It was at this large group signing event that I found myself in the enviable position of sitting between Bud Sparhawk and John G. Hemry (who writes as Jack Campbell). What new writer gets the opportunity to talk shop with authors who have collectively published more novels and stories than years I have been alive? We bemoaned the lack of good paying short fiction markets today, shared about writers blocks that often come after difficult times in ones life, chatted about the importance of critique groups and complimented talented cover artists. What extraordinary luck – what truly decent and kind gentlemen – what an evening I had, feeling bolstered and encouraged in my conviction that I can do this. I can write – I can publish – I can finish this novel – I can hold my own in this vast world of so many authors, editors, agents, publishers. What a weekend.
My crash back to reality came Sunday evening after driving home mid-afternoon; making dinner, helping with bedtime, shuffling reluctant kiddos through their evening routines, all while trying to fill Patrick in on the magnitude of how successful the weekend was. Every other sentence of my rambling excitement was interrupted by a small child needing a kiss on their knee, or not wanting to eat THIS soup, or needing to compare the character differences between ninjas and rogues in D&D, or wanting their iPad, or pouring buckets of water out of the bath tub. For the first time in nearly nine years, I finally had an experience where I was able to present and define myself as a functional adult human being, and not just a mother of young children, or the spouse of someone recovering from a devastating accident and spinal injury. It was both liberating and lopsided. I am still, first and foremost, a primary caregiver to my two boys. My definition of self is in flux, but the immutable fact is that my priorities will not change for the foreseeable future. I must find a way to make space for who I’d like to be as my children grow into their own selves, and I reclaim more and more of my independence in the process.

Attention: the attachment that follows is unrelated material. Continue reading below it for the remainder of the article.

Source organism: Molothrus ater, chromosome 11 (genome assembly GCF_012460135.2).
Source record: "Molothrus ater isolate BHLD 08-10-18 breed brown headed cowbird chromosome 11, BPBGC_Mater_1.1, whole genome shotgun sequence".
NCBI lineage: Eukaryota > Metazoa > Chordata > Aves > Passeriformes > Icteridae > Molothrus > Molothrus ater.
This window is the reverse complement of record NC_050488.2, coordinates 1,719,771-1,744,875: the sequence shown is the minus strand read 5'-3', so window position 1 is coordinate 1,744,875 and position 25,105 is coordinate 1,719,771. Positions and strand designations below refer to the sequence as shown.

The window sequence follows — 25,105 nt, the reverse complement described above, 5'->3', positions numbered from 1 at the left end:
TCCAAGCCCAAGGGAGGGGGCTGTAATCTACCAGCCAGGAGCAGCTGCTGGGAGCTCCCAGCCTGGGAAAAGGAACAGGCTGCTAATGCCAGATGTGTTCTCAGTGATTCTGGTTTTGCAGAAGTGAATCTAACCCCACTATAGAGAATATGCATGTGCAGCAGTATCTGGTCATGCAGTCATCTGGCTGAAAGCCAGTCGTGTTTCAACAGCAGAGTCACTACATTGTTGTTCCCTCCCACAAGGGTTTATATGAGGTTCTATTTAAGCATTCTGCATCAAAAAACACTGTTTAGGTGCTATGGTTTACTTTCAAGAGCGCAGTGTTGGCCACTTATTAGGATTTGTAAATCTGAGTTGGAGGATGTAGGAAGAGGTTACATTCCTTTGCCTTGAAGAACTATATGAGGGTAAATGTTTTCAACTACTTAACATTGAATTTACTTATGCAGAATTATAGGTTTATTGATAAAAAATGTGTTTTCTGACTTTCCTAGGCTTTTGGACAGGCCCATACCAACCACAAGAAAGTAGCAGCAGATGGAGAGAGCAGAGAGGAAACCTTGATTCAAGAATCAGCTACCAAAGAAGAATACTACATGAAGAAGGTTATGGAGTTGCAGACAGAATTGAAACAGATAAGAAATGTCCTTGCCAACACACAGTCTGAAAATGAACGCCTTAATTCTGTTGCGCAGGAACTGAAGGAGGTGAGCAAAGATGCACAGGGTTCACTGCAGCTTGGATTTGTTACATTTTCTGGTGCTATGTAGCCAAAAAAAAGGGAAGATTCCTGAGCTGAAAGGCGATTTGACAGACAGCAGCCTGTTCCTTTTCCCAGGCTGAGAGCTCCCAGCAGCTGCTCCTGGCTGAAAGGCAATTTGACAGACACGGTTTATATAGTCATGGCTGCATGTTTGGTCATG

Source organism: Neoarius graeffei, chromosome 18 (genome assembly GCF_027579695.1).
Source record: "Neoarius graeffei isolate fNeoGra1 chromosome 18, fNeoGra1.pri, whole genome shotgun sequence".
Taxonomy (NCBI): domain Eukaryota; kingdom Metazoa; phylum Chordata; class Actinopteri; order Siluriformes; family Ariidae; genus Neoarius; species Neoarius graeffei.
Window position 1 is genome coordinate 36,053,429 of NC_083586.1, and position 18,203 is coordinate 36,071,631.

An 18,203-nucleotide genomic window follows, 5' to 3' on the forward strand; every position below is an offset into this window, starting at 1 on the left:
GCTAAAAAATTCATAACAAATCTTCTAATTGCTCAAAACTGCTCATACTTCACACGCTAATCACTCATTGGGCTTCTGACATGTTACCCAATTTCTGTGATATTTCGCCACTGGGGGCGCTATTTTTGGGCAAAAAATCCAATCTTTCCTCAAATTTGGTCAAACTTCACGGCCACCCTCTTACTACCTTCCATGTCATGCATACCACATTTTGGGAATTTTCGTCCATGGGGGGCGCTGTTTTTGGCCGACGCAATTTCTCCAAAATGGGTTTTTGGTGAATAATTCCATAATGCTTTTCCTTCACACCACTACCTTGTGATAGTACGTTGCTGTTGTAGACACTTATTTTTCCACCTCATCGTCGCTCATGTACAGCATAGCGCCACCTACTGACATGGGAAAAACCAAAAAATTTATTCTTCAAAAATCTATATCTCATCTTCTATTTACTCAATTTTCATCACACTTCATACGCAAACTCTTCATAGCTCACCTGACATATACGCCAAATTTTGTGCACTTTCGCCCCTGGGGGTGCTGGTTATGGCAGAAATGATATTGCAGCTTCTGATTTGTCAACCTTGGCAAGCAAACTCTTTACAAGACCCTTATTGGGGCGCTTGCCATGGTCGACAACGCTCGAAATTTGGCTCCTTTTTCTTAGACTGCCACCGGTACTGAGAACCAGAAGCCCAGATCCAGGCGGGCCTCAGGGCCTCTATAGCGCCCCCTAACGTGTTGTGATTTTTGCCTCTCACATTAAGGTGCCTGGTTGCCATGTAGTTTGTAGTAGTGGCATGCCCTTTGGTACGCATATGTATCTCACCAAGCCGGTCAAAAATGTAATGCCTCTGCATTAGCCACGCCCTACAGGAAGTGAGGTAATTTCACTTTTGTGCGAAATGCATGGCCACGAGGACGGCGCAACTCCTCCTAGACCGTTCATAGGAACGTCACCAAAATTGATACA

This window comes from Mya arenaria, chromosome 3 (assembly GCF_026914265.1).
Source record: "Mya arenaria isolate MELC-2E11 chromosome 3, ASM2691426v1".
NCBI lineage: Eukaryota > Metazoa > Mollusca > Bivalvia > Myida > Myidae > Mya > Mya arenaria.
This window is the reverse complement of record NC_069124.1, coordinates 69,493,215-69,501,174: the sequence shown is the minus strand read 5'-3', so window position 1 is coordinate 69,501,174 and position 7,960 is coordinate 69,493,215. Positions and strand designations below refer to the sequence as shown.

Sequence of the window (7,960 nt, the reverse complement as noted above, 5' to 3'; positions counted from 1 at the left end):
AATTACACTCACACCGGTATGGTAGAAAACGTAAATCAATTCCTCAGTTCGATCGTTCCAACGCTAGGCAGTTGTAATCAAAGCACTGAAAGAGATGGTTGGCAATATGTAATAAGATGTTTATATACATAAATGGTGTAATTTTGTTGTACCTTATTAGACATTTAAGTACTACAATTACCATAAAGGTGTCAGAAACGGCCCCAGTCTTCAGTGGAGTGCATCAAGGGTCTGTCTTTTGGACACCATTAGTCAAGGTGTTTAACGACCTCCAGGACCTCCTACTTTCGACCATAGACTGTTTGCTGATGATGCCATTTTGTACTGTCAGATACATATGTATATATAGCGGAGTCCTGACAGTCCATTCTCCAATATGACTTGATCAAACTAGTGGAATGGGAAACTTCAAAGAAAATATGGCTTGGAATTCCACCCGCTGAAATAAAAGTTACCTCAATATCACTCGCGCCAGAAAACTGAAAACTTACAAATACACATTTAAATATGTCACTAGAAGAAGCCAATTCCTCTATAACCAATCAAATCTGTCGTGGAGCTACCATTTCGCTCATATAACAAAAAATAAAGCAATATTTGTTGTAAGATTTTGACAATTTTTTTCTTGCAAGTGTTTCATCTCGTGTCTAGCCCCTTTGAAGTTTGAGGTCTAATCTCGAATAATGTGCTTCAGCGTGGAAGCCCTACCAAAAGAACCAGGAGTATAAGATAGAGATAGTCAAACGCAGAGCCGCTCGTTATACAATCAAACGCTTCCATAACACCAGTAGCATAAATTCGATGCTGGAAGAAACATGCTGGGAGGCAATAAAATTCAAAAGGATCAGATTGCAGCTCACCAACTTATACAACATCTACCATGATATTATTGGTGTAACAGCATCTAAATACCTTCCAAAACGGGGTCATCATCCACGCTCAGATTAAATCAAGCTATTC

My daily conflict comes in how to find the time to focus on something other than parenting or managing our family. In the midst of kids activities, never-ending childhood illnesses, Patrick’s recovery, DIY house renovations, financial budgeting, health insurance fiascos, school responsibilities, and every other planning/list making/cleaning/comforting responsibility, I must write. It’s not something I can put off now, or avoid because I feel insecure or self-conscious about prioritizing my hobby over my family. I called my dear friend after the con and said “I have to do this now. I WANT this. I want to write. For me. It’s time I started thinking about how amazingly good it feels to write, and not thinking about how stressful my life is going to be because I’m writing.”
Monday was a school holiday for my boys. I found myself in a mental limbo for most of the morning, wrapped up in replaying the weekend piece by piece, codifying and processing so much of what I’d learned. I mustered my scant energy mid-day and peeled the kiddos from the TV and meandered our way around town, picking out Halloween pumpkins, going to swim lessons, and stopping by the library. As we shoveled our massive bag of almost overdue books into the return slots, a nice man approached with a resigned look on his face. “Is it closed today?” he asked. I nodded, apologetic, “It is.” He sighed, “As was the post office.” He stood on the sidewalk, taking a moment, watching my kids climb over the sculpture of books beside the parking lot. “I believe most public and government spaces are closed today, unfortunately. Thus, the children,” I gestured wearily to the kiddos. He nodded kindly and turned to leave, but looked back at me. “That would be an excellent book title. Thus, the children.”
You read my mind, sir.